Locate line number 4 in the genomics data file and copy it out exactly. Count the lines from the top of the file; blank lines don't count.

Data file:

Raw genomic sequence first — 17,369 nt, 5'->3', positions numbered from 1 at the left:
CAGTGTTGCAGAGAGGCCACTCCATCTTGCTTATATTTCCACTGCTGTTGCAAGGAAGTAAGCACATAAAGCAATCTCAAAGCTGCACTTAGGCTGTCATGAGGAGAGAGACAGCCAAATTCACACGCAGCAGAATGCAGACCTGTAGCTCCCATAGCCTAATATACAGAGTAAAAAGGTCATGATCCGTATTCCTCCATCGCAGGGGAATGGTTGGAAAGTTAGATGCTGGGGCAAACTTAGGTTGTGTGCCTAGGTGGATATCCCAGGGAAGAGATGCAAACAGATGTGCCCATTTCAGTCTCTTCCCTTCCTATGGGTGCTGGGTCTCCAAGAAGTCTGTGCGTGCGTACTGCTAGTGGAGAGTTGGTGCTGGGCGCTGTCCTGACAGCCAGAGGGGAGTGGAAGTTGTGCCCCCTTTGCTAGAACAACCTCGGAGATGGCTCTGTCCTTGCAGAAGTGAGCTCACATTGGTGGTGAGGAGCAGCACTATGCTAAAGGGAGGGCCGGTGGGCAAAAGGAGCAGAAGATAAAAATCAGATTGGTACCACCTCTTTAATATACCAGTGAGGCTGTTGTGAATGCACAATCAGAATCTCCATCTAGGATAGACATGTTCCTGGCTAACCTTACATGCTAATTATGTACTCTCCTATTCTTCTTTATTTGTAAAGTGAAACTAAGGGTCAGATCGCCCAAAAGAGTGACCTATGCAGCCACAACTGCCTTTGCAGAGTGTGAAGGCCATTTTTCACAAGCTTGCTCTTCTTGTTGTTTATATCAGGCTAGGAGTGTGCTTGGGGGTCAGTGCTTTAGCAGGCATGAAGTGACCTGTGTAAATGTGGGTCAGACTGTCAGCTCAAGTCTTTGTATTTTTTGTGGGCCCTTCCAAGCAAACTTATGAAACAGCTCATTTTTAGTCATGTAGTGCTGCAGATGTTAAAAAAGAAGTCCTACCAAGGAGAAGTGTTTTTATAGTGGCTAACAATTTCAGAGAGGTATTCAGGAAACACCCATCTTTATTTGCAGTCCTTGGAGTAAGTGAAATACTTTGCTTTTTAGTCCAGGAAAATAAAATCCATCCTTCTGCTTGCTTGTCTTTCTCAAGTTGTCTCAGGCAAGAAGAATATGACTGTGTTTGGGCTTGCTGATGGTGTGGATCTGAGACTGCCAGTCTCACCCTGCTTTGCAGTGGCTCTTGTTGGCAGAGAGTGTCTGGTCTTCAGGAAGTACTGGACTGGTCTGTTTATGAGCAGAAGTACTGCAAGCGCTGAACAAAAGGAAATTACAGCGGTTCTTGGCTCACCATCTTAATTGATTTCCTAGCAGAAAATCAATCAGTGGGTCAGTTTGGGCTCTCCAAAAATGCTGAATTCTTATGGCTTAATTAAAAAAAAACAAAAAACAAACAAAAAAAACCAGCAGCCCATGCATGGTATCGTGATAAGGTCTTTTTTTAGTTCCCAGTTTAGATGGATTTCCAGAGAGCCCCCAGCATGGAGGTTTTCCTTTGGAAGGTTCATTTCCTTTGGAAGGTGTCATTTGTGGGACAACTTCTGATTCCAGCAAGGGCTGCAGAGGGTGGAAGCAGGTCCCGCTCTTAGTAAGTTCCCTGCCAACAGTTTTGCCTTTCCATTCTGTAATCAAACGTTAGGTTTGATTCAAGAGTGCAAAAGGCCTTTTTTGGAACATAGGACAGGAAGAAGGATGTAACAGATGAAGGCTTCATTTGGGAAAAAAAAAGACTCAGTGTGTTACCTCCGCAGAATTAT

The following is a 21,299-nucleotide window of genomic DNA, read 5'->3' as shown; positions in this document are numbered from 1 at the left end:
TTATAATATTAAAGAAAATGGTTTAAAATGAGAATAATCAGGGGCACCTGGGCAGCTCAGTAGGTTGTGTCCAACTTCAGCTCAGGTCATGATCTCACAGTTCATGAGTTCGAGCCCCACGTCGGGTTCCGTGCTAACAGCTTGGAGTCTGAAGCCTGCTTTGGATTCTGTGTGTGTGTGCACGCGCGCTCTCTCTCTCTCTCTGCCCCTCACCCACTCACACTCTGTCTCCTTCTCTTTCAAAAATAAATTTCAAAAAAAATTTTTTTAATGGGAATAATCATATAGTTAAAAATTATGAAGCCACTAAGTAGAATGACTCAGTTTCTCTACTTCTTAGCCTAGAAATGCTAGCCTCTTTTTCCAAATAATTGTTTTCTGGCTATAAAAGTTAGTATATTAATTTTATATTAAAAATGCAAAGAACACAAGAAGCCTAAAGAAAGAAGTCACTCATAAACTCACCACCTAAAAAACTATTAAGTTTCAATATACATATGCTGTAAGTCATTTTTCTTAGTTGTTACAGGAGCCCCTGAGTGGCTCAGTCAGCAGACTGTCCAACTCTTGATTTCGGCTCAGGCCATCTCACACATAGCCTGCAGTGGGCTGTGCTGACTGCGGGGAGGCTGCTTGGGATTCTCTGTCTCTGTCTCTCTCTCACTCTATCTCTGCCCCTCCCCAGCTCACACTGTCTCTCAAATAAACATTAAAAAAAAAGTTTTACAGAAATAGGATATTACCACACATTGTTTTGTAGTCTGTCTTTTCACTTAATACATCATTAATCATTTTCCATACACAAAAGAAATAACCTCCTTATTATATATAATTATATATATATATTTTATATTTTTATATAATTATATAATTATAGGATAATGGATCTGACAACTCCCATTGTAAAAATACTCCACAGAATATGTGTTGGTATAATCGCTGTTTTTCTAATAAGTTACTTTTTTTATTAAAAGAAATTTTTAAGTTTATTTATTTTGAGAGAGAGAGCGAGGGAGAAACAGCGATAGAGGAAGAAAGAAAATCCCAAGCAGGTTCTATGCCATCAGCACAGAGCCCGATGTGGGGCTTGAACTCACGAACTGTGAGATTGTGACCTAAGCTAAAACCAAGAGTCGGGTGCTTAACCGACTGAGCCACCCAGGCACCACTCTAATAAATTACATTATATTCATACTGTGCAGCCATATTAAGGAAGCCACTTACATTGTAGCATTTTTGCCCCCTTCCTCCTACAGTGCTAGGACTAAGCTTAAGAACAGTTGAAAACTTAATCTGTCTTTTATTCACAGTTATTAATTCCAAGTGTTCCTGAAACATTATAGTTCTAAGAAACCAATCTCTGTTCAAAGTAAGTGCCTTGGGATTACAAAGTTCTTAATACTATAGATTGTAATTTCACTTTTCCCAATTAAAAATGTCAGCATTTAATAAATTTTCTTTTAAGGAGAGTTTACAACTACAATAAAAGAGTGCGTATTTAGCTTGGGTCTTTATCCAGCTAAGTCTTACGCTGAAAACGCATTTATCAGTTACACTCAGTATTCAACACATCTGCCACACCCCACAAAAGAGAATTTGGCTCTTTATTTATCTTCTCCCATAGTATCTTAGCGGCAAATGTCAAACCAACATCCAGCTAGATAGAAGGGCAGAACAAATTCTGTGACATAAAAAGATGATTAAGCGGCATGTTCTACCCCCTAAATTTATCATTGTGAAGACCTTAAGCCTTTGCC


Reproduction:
TTATAATATTAAAGAAAATGGTTTAAAATGAGAATAATCAGGGGCACCTGGGCAGCTCAGTAGGTTGTGTCCAACTTCAGCTCAGGTCATGATCTCACAGTTCATGAGTTCGAGCCCCACGTCGGGTTCCGTGCTAACAGCTTGGAGTCTGAAGCCTGCTTTGGATTCTGTGTGTGTGTGCACGCGCGCTCTCTCTCTCTCTCTGCCCCTCACCCACTCACACTCTGTCTCCTTCTCTTTCAAAAATAAATTTCAAAAAAAATTTTTTTAATGGGAATAATCATATAGTTAAAAATTATGAAGCCACTAAGTAGAATGACTCAGTTTCTCTACTTCTTAGCCTAGAAATGCTAGCCTCTTTTTCCAAATAATTGTTTTCTGGCTATAAAAGTTAGTATATTAATTTTATATTAAAAATGCAAAGAACACAAGAAGCCTAAAGAAAGAAGTCACTCATAAACTCACCACCTAAAAAACTATTAAGTTTCAATATACATATGCTGTAAGTCATTTTTCTTAGTTGTTACAGGAGCCCCTGAGTGGCTCAGTCAGCAGACTGTCCAACTCTTGATTTCGGCTCAGGCCATCTCACACATAGCCTGCAGTGGGCTGTGCTGACTGCGGGGAGGCTGCTTGGGATTCTCTGTCTCTGTCTCTCTCTCACTCTATCTCTGCCCCTCCCCAGCTCACACTGTCTCTCAAATAAACATTAAAAAAAAAGTTTTACAGAAATAGGATATTACCACACATTGTTTTGTAGTCTGTCTTTTCACTTAATACATCATTAATCATTTTCCATACACAAAAGAAATAACCTCCTTATTATATATAATTATATATATATATTTTATATTTTTATATAATTATATAATTATAGGATAATGGATCTGACAACTCCCATTGTAAAAATACTCCACAGAATATGTGTTGGTATAATCGCTGTTTTTCTAATAAGTTACTTTTTTTATTAAAAGAAATTTTTAAGTTTATTTATTTTGAGAGAGAGAGCGAGGGAGAAACAGCGATAGAGGAAGAAAGAAAATCCCAAGCAGGTTCTATGCCATCAGCACAGAGCCCGATGTGGGGCTTGAACTCACGAACTGTGAGATTGTGACCTAAGCTAAAACCAAGAGTCGGGTGCTTAACCGACTGAGCCACCCAGGCACCACTCTAATAAATTACATTATATTCATACTGTGCAGCCATATTAAGGAAGCCACTTACATTGTAGCATTTTTGCCCCCTTCCTCCTACAGTGCTAGGACTAAGCTTAAGAACAGTTGAAAACTTAATCTGTCTTTTATTCACAGTTATTAATTCCAAGTGTTCCTGAAACATTATAGTTCTAAGAAACCAATCTCTGTTCAAAGTAAGTGCCTTGGGATTACAAAGTTCTTAATACTATAGATTGTAATTTCACTTTTCCCAATTAAAAATGTCAGCATTTAATAAATTTTCTTTTAAGGAGAGTTTACAACTACAATAAAAGAGTGCGTATTTAGCTTGGGTCTTTATCCAGCTAAGTCTTACGCTGAAAACGCATTTATCAGTTACACTCAGTATTCAACACATCTGCCACACCCCACAAAAGAGAATTTGGCTCTTTATTTATCTTCTCCCATAGTATCTTAGCGGCAAATGTCAAACCAACATCCAGCTAGATAGAAGGGCAGAACAAATTCTGTGACATAAAAAGATGATTAAGCGGCATGTTCTACCCCCTAAATTTATCATTGTGAAGACCTTAAGCCTTTGCC